The suicide rate among Hispanics of all ages is lower than it is among other ethnic groups. Data from the Centers for Disease Control and Prevention does not distinguish between immigrants and native-born Hispanics.
“This is a city in crisis, and not just for immigrants,” said James Padden, who supervises mental health services for the Baltimore school district. Five suicide attempts documented by the schools in the last five years have been African-American middle school students, he said, though more immigrant students sought counseling last year.
Talking about suicide and doing it are two different things, said Paul Nestadt, a Johns Hopkins researcher who is involved in several suicide prevention projects. He noted that young Latinas’ ideation and attempted suicide rates are higher than other groups, though their death by suicide rates are lower.
“Ideation may be better thought of as willingness to express the need for help, or simply more expressiveness in general,” Nestadt said, referring to the reporting of suicidal thoughts.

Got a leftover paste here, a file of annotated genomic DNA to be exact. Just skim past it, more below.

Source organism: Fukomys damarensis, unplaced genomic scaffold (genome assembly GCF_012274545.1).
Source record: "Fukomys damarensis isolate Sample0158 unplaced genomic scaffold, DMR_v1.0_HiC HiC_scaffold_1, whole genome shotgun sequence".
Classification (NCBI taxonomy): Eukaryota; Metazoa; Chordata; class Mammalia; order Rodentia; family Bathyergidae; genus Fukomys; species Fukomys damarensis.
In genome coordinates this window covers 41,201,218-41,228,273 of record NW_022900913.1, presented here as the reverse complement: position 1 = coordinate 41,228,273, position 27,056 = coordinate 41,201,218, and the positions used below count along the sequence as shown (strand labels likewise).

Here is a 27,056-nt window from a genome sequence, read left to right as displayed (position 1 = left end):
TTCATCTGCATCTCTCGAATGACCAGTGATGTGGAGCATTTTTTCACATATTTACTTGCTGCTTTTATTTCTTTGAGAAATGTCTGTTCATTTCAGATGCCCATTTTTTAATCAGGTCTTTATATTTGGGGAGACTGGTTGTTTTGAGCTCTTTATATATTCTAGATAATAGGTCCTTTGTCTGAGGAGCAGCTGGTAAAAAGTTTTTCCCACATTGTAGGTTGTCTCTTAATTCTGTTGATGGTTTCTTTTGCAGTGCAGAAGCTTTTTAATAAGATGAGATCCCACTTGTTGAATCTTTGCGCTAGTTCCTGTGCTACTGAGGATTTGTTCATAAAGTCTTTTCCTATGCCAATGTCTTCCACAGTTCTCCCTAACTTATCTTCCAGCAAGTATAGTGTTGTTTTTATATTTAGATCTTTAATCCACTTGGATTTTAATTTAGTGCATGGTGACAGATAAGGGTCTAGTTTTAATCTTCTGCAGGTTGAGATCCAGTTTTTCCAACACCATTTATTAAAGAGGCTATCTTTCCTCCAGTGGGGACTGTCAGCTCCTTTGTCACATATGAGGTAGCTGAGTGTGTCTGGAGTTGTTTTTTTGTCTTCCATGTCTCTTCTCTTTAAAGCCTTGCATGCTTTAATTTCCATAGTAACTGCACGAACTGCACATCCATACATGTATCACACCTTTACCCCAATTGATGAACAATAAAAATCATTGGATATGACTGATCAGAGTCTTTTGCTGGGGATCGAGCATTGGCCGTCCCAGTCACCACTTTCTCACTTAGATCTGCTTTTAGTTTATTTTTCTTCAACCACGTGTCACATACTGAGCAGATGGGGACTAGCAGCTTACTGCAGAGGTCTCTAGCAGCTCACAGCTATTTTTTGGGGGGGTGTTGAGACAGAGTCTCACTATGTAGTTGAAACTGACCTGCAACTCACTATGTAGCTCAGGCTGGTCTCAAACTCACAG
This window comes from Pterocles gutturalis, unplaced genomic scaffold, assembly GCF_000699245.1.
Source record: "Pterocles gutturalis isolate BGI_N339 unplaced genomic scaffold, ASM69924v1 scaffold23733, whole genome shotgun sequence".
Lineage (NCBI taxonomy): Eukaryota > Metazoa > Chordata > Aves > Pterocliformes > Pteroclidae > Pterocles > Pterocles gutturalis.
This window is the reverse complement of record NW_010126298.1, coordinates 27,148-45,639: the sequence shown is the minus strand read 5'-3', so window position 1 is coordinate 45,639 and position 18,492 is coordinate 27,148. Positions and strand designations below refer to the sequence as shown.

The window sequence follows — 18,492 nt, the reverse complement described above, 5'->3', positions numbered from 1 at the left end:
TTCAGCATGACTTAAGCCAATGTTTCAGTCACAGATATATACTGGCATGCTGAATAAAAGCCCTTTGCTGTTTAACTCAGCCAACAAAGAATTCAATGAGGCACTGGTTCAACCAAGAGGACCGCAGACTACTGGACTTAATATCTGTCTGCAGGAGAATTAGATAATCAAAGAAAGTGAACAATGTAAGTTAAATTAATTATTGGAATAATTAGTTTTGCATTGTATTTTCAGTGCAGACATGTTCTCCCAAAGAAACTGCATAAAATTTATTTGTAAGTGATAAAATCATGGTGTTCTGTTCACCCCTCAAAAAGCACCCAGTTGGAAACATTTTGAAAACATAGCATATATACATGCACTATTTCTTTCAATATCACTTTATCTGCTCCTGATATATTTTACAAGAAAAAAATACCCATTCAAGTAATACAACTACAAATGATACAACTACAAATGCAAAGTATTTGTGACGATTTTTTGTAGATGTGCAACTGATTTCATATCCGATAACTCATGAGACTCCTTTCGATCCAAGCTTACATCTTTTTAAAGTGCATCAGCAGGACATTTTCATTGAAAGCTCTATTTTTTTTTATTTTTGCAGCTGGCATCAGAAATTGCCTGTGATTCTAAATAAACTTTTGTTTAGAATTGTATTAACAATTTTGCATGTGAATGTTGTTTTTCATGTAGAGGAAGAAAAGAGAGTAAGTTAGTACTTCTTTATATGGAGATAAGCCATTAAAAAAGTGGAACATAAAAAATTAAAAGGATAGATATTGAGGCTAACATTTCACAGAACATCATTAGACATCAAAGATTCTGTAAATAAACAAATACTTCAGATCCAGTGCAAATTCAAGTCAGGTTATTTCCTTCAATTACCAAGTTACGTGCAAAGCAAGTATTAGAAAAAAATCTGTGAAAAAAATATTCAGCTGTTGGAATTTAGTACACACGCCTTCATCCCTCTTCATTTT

Alfonso Valencia, the 16-year-old from Lewandowski’s parish who died last October, never said he needed help. His last words to his father, “Estoy bien” (I’m OK), came after an argument with a friend, and moments before he died by suicide in October.
“There were no warning signs,” Lewandowski said. “He had friends and a loving family.
“One Saturday he was here for his cousin’s quinceanera and he was happy,” he said, referring to the traditional 15th birthday party for Latinas. “The next Saturday was his funeral.”
Alfonso’s father, Enrique Valencia, said he could hear his son shouting over the phone that October night and opened the door to his room to check on him one last time.